Apart from some of the many universities with advanced AI programs and research such as Stanford, CMU, MIT, UC Berkeley, CMU, Montreal, Toronto, New York, Washington, Oxford, etc. (see also a list of some of the universities world-wide with AI programs and some US-specific lists: Computer Science Degree Hub and U.S.News Education), the following table contains a list of some companies and organizations in various countries that are also working towards making significant progress in advancing the state-of-the-art in Machine Intelligence. Some of these includes OpenAI, Google Deep Mind, Google Brain, Microsoft’s AI & Research Group, IBM Research – AI & Cognitive Computing, Facebook’s FAIR, Baidu’s IDL, SVAIL & BDL, Allen Institute of AI, Vicarious, Numenta, Kimera Systems, Cogitai, NNAISENSE, and Element.AI. A number of these companies and non-profit organizations also have the stated goal of solving intelligence for a better world, in particular Open AI, Deep Mind, MIRI, as well as Partnership on AI formed by Google, Facebook, Amazon, IBM and Microsoft.


Google is deeply invested in furthering artificial intelligence capabilities as demonstrated by nine AI startups that were acquired over the last few years. Google has also just added more brainpower to AI research unit in Canada. Their main research focus is on machine learning which helps advance Google’s language, speech translation, visual processing, ranking and prediction capabilities.

IBM has been a leader in AI since the 1950s and has also made three recent acquisitions to further complement its AI service, Watson. IBM’s Cognitive Horizons Network is advancing the science behind AI and cognitive computing through collaborative research.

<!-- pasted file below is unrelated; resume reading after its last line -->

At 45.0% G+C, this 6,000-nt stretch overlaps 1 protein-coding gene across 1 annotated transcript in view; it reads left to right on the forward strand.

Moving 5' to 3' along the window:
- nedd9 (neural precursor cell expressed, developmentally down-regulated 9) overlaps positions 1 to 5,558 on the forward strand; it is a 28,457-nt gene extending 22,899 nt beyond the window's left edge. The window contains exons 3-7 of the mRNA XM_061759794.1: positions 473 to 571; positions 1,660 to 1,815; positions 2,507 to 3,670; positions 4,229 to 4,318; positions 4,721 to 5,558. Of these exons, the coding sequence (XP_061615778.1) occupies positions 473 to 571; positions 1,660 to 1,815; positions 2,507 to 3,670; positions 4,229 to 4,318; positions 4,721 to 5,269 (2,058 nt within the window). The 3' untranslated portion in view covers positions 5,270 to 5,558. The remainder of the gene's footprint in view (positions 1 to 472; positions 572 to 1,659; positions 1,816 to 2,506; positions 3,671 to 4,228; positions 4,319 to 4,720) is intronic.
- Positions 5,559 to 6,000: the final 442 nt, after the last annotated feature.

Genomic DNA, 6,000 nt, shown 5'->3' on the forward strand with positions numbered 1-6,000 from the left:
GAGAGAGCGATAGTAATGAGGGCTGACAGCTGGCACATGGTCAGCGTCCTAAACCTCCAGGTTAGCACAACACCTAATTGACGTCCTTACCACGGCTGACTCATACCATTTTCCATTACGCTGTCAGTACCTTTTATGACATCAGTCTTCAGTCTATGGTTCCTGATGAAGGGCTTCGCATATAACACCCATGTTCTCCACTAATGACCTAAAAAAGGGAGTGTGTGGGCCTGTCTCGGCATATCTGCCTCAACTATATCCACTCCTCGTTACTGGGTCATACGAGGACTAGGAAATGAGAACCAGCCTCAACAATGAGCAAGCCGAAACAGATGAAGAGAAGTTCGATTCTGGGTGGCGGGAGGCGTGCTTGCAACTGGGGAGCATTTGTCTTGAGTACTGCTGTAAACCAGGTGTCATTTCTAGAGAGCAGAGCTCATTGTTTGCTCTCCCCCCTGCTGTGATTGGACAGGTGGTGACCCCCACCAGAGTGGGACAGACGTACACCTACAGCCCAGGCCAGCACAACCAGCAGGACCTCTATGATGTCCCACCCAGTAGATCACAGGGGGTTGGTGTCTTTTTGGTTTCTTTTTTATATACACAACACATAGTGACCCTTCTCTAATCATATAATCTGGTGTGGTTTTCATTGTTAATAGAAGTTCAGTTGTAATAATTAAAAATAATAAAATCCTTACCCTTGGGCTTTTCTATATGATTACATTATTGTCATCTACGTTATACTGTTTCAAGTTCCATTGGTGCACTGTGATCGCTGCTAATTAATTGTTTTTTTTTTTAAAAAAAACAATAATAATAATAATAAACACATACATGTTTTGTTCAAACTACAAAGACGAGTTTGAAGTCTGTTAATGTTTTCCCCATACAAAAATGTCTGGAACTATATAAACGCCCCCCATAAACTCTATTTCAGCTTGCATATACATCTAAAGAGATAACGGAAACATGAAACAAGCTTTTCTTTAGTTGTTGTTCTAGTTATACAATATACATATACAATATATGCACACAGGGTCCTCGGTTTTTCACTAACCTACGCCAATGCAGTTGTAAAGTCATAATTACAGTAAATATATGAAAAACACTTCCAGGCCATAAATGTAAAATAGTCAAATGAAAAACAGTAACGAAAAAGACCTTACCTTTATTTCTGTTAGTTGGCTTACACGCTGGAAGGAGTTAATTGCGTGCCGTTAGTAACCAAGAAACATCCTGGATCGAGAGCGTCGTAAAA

Microsoft has also made some major moves in AI and working towards embedding AI in to agents, applications, services and infrastructure. It has also merged Bing, Cortana and Research to make a 5,000-strong AI division. Microsoft has revealed that Altera FPGAs have been installed across every Azure cloud server, creating what the company is calling “the world’s first AI supercomputer”. OpenAI has also recently started to work with Microsoft with respect to running most of their large-scale deep learning and AI experiments on Azure.

The Amazon Machine Learning platform provides companies with the ability to predict and find patterns using data. Additionally, Amazon Echo brings AI into the home through the intelligent voice server, Alexa.

Apple has also further improved their machine intelligence capability by acquiring four AI startups within the past two years and hiring a CMU professor as director of Apple’s AI research to smarten up Siri, Apple’s virtual assistant. The latter has transformed over the years from being a fairly simple voice assistant to being a fully-fledged digital assistant.

Salesforce has also acquired three AI companies over the past two years, and recently announced Salesforce Einstein, their AI service. Their latest initiative, which includes a team of 175 data scientists, uses machine learning to help employees more efficiently perform tasks by simplifying and speeding them up.

Twitter has have acquired four AI companies to date (the latest being the AI tech startup, Magic Pony) and plan to harness the expertise gained through these acquisitions to become a key player in the video space.